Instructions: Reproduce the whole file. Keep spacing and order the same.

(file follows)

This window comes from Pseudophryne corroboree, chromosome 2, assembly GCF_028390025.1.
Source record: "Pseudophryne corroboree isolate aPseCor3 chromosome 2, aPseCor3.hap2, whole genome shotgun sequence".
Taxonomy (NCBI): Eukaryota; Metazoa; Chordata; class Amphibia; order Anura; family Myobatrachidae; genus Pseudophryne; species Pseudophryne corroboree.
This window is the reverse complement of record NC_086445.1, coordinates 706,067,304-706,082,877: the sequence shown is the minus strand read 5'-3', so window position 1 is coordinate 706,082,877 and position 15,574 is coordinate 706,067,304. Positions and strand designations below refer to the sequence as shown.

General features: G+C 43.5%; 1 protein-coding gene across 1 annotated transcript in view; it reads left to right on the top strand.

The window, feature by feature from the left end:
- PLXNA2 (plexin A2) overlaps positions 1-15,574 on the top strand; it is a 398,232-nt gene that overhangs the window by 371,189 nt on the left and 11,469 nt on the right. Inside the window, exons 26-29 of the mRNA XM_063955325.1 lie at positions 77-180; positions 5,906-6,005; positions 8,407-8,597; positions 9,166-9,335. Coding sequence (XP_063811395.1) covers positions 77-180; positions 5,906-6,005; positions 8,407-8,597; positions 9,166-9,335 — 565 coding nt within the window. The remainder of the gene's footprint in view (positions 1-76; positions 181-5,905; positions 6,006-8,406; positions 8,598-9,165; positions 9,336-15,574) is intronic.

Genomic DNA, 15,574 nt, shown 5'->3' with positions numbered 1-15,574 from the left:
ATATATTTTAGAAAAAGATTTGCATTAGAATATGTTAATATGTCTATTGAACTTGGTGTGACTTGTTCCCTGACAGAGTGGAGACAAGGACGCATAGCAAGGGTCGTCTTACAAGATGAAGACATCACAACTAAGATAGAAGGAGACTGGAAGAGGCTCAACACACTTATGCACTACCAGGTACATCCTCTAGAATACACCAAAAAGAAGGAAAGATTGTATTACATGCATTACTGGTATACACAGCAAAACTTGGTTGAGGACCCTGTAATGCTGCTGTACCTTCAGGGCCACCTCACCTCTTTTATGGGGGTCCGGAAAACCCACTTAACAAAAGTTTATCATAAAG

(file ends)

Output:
This window comes from Pseudophryne corroboree, chromosome 2, assembly GCF_028390025.1.
Source record: "Pseudophryne corroboree isolate aPseCor3 chromosome 2, aPseCor3.hap2, whole genome shotgun sequence".
Taxonomy (NCBI): Eukaryota; Metazoa; Chordata; class Amphibia; order Anura; family Myobatrachidae; genus Pseudophryne; species Pseudophryne corroboree.
This window is the reverse complement of record NC_086445.1, coordinates 706,067,304-706,082,877: the sequence shown is the minus strand read 5'-3', so window position 1 is coordinate 706,082,877 and position 15,574 is coordinate 706,067,304. Positions and strand designations below refer to the sequence as shown.

General features: G+C 43.5%; 1 protein-coding gene across 1 annotated transcript in view; it reads left to right on the top strand.

The window, feature by feature from the left end:
- PLXNA2 (plexin A2) overlaps positions 1-15,574 on the top strand; it is a 398,232-nt gene that overhangs the window by 371,189 nt on the left and 11,469 nt on the right. Inside the window, exons 26-29 of the mRNA XM_063955325.1 lie at positions 77-180; positions 5,906-6,005; positions 8,407-8,597; positions 9,166-9,335. Coding sequence (XP_063811395.1) covers positions 77-180; positions 5,906-6,005; positions 8,407-8,597; positions 9,166-9,335 — 565 coding nt within the window. The remainder of the gene's footprint in view (positions 1-76; positions 181-5,905; positions 6,006-8,406; positions 8,598-9,165; positions 9,336-15,574) is intronic.

Genomic DNA, 15,574 nt, shown 5'->3' with positions numbered 1-15,574 from the left:
ATATATTTTAGAAAAAGATTTGCATTAGAATATGTTAATATGTCTATTGAACTTGGTGTGACTTGTTCCCTGACAGAGTGGAGACAAGGACGCATAGCAAGGGTCGTCTTACAAGATGAAGACATCACAACTAAGATAGAAGGAGACTGGAAGAGGCTCAACACACTTATGCACTACCAGGTACATCCTCTAGAATACACCAAAAAGAAGGAAAGATTGTATTACATGCATTACTGGTATACACAGCAAAACTTGGTTGAGGACCCTGTAATGCTGCTGTACCTTCAGGGCCACCTCACCTCTTTTATGGGGGTCCGGAAAACCCACTTAACAAAAGTTTATCATAAAG